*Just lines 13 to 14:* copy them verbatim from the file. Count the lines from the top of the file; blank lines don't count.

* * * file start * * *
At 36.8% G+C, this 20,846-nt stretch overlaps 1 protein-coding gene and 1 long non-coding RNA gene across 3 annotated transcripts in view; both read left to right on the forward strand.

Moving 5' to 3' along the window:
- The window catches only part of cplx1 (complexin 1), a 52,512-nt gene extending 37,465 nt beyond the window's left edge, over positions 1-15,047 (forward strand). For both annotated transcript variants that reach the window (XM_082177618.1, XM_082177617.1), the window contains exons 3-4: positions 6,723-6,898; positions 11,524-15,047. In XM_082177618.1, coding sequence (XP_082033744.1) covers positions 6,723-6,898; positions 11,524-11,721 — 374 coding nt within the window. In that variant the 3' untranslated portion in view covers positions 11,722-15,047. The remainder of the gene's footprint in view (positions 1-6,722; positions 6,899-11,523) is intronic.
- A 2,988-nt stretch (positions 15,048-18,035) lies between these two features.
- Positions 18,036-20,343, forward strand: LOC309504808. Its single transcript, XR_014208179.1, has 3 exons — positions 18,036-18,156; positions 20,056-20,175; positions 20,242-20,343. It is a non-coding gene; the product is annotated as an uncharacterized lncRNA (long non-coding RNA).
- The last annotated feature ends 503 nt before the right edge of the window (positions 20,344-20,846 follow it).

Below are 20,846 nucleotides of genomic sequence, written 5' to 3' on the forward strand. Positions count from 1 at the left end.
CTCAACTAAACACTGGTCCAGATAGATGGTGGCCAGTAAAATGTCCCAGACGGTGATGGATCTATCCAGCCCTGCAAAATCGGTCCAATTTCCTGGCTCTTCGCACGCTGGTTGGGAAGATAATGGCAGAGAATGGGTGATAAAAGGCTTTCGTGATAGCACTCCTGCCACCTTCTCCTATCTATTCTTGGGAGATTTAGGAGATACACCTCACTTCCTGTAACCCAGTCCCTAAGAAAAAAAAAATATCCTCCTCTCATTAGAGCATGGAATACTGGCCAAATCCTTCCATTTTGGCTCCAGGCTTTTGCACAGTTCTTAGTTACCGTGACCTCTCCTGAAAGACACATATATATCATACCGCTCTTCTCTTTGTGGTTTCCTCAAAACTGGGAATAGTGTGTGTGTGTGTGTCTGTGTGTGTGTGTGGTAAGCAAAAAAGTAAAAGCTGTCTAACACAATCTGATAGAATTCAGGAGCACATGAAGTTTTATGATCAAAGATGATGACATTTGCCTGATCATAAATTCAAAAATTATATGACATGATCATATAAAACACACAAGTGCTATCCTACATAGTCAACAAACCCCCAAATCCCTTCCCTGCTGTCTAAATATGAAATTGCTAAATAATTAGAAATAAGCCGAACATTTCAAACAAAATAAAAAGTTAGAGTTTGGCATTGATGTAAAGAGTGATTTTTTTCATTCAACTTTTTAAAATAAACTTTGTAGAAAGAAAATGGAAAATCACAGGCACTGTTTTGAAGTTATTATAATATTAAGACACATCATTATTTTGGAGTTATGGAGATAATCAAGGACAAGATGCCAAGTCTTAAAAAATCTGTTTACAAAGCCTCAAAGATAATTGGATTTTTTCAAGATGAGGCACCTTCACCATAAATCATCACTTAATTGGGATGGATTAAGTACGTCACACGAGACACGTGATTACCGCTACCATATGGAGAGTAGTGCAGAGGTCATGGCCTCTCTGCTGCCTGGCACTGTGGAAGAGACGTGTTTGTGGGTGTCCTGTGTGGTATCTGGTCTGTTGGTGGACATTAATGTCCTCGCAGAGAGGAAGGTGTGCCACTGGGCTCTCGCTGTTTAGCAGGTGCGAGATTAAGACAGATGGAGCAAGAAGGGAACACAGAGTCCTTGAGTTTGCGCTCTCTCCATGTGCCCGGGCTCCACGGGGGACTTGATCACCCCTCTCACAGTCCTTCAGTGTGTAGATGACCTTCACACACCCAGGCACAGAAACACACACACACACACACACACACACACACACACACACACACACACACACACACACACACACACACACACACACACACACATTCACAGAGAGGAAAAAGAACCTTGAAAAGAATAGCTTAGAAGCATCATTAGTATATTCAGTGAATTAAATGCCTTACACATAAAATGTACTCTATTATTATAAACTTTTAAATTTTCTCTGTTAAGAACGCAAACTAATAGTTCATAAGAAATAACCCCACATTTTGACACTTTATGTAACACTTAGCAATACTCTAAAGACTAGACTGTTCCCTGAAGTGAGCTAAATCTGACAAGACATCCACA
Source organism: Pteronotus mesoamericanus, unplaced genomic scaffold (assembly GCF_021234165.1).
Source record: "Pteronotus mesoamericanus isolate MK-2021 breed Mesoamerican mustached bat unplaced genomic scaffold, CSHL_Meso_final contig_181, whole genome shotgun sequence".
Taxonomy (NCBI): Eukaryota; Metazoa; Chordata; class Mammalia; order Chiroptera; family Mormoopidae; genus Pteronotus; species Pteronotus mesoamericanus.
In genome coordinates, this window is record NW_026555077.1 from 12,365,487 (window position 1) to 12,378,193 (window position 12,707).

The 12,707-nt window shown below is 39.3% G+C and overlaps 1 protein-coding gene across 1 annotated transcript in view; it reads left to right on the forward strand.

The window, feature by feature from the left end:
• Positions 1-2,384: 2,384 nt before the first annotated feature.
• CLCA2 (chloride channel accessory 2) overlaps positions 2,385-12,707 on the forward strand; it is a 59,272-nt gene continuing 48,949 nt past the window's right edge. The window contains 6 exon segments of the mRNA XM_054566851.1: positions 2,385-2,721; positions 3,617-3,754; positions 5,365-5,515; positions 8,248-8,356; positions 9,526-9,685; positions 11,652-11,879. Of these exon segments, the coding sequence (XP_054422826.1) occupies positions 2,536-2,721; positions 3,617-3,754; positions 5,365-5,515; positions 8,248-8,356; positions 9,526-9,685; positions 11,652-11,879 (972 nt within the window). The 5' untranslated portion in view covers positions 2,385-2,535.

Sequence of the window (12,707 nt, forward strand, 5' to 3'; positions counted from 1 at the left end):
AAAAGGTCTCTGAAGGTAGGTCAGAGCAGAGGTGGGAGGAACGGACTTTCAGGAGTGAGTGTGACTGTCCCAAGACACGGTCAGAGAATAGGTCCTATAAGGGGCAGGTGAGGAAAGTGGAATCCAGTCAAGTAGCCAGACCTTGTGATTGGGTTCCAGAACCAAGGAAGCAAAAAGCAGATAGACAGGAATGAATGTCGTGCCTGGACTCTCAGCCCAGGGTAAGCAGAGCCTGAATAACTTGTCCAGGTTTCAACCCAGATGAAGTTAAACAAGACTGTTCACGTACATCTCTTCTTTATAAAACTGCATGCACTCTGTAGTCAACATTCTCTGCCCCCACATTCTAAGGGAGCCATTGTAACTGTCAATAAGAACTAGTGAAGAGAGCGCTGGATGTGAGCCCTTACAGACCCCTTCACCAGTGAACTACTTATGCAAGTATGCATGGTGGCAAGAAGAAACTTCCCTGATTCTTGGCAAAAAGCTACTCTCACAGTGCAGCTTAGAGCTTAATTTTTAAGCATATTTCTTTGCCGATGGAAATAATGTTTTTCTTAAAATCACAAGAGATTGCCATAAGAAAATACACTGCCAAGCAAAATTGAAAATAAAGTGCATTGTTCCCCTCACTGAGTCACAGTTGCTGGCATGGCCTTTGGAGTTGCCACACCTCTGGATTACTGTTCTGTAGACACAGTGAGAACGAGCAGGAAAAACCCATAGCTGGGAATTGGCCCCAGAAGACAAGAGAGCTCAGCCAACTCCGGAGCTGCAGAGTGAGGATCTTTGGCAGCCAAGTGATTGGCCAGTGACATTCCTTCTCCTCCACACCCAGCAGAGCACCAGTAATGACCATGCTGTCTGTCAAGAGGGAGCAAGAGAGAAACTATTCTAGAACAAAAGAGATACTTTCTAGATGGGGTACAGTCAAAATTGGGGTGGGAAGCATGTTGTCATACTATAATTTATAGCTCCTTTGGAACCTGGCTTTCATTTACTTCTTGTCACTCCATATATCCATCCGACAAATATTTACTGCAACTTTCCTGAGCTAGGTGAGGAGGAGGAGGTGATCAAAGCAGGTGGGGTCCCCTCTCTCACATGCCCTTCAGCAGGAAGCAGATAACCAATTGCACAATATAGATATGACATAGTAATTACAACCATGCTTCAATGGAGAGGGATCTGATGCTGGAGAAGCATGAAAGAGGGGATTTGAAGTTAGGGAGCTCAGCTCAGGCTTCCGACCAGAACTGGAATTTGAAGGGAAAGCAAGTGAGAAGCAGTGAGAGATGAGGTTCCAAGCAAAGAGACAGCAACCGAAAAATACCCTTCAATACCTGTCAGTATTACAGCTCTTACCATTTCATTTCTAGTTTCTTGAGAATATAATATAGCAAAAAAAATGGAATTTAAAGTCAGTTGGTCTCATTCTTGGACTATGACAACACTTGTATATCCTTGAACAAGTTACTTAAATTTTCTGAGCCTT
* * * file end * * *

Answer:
The 12,707-nt window shown below is 39.3% G+C and overlaps 1 protein-coding gene across 1 annotated transcript in view; it reads left to right on the forward strand.

The window, feature by feature from the left end: